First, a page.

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Procedural guidebook is expected to help understand LGBT sensitivity and needs
Procedural guidebook is expected to help understand LGBT sensitivity and needs

Police sensitised on LGBT community

The Royal Bhutan Police (RBP) will introduce a procedural guidebook on the Lesbian, Gay, Bi-sexual, Transgender (LGBT) community in the country to understand the sensitivity and needs in handling them.

The chief of police (CoP), Colonel Chimi Dorji, announced this at a sensitisation programme held during the Senior Police Officers’ Conference (SPOC) in Phuentsholing yesterday.

An LGBT community member made a presentation about the community’s challenges.

“We will also ask health ministry to train our people more,” the chief said.

Today, CoP said that policemen did not understand the sensitivities and needs of LGBT.

“Although LGBT community has been there for long, it was not open like it is today,” CoP said, adding that for the last few decades, the LGBT communities were victimised, harassed, and often discriminated by the law enforcement authorities. “Not because they caused problems, but because they were different and were not understood properly.”

CoP said police were left to use their personal judgment and often failed to use appropriate and professional methods while frisking, carrying out custodial investigation, and detaining LGBT persons.

CoP said search of such persons were carried out by police officers of the opposite gender and the same methods were applied when transgender persons were detained. Transgender women were detained in male detention cells and transgender men in female detention cells without considering their safety and security.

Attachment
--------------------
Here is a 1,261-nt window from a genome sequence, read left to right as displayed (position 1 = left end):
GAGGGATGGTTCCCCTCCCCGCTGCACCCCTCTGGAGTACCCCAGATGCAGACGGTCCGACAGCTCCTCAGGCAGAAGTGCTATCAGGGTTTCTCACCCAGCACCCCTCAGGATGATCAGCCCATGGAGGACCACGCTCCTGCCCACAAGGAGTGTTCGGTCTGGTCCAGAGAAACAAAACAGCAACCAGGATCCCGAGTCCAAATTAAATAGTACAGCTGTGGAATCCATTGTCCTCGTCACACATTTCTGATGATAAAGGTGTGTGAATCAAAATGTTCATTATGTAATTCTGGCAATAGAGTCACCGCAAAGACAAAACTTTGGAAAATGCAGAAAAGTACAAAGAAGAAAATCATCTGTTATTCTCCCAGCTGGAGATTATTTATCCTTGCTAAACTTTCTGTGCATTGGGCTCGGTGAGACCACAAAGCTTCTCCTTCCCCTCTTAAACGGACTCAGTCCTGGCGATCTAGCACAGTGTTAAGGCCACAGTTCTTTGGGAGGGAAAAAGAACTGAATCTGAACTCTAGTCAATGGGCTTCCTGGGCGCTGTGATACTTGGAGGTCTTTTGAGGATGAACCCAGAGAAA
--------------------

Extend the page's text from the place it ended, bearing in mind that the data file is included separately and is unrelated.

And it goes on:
Today, more LGBT individuals come into conflict with the law and unless police are prepared to understand their sensitivities and needs, CoP said, and added that there would be a head-on collision with this community at a certain point in time that would be disastrous for both.

“Although there is no special treatment but we will be able to refrain from hurting them if we know them better.”

Pema Dorji said stigma is faced most in the school. Due to this, many LGBTs drop out of the schools. He said that Class X was the highest education for most LGBT people.

“Some are very intelligent but they drop out because of stigma,” Pema Dorji said. “They say they cannot wear gho when they feel like women.”

Pema Dorji further said there are no platforms for the LGBT members to seek information and support. Internet is the only platform where LGBT people could study about their sexuality without getting judged or stigmatised.

LGBTs are also suicidal and abused controlled substance and alcohol to cope up, Pema Dorji said. However, an LGBT accepting his or her sexuality is the most difficult challenge of all, he added.

“It is like doing away with tonnes of loads from your neck,” he said.

CoP Colonel Chimi Dorji highlighted the negative attention RBP has garnered in the recent times. “We are under so much attack by everyone in the social media, in the print media and TV. One issue after another in spite of the constant reminders.”

Officers involved in such misconduct shall be made to pay for their lapses, for their unethical behaviours and irrational ways, he said, adding that there are people watching police’s every move. “Did you as seniors as SPs brief your OCs to be humane and to use their brain than brawn while dealing with the people?  Please ponder on this for a while and if you think you have not done that so far, do it when you go back.”

Meanwhile, the SPOC that started yesterday will conclude on December 1.

Rajesh Rai | Phuentsholing

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